Containing numerous diagrams, a manuscript manual on 18th century shipbuilding techniques and practices sold for £3600 in a recent sale.
Extracted from Antiques Trade Gazette | Ian McKay
Essentially compiled in the 1780s by James Maw, but containing a few later additions, it was among paintings, ship models, marine and other scientific instruments offered by London specialist auction house Charles Miller (24% buyer’s premium).
In period vellum and written in a large, legible hand, it ran to over 100 leaves, illustrated with numerous diagrams, focused on items such as measuring boards or planks, masts, windlasses, cleats, bitts and cheeks, etc.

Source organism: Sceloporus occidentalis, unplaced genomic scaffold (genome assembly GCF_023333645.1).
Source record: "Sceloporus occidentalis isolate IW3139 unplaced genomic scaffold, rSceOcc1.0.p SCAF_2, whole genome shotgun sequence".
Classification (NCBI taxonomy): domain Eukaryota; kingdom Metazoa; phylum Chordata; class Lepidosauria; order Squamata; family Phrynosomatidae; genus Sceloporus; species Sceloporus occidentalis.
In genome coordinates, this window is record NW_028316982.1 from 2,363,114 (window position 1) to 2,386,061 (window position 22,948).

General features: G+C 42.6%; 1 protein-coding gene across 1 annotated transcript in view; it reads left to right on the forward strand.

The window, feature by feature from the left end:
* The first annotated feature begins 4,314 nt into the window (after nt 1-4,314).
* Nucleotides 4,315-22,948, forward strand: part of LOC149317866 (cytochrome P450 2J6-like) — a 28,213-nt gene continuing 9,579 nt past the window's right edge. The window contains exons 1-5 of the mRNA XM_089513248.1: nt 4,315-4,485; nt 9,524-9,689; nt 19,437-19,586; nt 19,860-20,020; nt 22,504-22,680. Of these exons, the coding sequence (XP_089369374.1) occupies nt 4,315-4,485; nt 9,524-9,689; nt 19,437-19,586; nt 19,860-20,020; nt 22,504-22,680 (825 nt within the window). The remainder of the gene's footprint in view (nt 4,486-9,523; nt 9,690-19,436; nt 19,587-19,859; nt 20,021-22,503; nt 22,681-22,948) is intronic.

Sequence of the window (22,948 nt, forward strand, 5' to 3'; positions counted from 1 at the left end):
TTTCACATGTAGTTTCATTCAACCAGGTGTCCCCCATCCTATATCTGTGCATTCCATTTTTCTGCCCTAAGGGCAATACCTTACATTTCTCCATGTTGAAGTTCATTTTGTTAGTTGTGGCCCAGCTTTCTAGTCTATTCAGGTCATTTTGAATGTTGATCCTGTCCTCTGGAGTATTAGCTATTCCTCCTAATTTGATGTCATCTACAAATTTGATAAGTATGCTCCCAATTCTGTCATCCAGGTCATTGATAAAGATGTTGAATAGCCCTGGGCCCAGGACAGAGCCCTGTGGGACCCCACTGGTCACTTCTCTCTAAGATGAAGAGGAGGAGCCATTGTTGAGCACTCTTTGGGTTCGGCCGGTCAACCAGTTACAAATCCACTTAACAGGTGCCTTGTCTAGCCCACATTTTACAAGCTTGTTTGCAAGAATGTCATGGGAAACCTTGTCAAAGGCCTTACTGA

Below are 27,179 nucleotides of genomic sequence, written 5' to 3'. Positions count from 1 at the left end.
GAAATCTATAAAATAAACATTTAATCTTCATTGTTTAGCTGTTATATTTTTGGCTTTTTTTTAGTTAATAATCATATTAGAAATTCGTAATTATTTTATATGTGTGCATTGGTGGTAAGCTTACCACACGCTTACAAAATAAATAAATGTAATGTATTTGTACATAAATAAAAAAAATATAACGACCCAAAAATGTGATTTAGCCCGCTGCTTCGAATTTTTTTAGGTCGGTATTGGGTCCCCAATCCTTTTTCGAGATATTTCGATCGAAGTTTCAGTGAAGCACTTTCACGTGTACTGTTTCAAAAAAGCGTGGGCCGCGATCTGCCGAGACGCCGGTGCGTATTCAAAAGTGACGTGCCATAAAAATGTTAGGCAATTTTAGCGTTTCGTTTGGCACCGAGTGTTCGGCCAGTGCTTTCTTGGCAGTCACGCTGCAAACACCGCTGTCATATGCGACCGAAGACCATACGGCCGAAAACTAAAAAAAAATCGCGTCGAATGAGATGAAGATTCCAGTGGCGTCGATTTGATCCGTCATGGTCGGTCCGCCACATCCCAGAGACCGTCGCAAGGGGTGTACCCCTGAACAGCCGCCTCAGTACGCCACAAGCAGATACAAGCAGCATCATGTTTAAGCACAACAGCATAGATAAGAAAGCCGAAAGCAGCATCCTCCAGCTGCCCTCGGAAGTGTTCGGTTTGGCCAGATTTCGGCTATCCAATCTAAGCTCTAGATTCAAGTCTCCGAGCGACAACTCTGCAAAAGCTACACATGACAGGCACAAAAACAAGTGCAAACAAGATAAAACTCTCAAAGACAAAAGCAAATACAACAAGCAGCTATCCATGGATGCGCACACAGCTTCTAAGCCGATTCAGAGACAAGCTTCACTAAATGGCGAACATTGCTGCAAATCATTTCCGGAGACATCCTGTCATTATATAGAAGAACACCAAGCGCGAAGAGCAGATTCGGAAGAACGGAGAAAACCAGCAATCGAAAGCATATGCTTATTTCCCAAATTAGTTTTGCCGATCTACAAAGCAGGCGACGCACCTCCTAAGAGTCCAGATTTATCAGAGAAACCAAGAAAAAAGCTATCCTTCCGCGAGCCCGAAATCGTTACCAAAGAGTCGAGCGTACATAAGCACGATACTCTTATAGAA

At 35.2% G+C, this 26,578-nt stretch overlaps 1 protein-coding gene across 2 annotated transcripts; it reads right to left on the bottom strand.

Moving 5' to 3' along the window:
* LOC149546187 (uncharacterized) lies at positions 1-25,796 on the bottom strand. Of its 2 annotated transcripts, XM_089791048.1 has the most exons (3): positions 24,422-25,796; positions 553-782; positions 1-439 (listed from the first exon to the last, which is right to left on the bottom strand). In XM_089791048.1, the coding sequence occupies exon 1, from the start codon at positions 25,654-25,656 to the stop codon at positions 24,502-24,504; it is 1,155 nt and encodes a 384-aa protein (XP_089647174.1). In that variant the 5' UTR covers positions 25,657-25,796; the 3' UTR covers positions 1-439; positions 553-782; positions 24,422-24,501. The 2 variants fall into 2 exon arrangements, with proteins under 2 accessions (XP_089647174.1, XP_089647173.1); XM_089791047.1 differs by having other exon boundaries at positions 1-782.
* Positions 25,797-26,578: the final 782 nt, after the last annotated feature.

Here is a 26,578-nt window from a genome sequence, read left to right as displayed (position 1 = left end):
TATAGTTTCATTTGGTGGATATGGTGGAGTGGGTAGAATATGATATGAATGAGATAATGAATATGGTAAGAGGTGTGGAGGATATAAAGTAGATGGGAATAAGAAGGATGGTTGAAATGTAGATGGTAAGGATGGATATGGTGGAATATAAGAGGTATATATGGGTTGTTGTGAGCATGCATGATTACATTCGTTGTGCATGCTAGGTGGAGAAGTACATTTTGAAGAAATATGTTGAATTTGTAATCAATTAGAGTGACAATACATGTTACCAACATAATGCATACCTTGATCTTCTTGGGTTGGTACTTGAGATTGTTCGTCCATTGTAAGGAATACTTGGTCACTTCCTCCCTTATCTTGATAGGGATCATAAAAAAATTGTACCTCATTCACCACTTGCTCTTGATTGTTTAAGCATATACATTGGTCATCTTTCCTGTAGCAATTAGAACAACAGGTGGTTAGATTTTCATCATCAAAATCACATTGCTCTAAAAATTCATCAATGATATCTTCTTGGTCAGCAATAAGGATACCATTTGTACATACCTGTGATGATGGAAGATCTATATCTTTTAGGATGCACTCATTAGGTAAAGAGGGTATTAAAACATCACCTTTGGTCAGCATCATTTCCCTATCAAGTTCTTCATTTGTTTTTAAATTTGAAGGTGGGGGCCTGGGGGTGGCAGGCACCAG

With a stained full-page illustration of the ship on the cover, but defective and clumsily repaired, a ‘Programme of Entertainment in aid of Seamen’s Charities at Liverpool and New York’ held in the third class dining saloon of RMS Lusitania on the evening of Thursday, May 6, 1915, was bid to £750.
At two o’clock on the following afternoon, and 11 miles off the Old Head of Kinsale, the Lusitania was torpedoed by a German U-boat and sank with the loss of almost 1200 lives.
This relic was picked up by John Schofield Hulme, a Queenstown trawlerman who, having received the liner’s distress call, is said to have been the first to arrive on the scene.
The sale took place on November 5.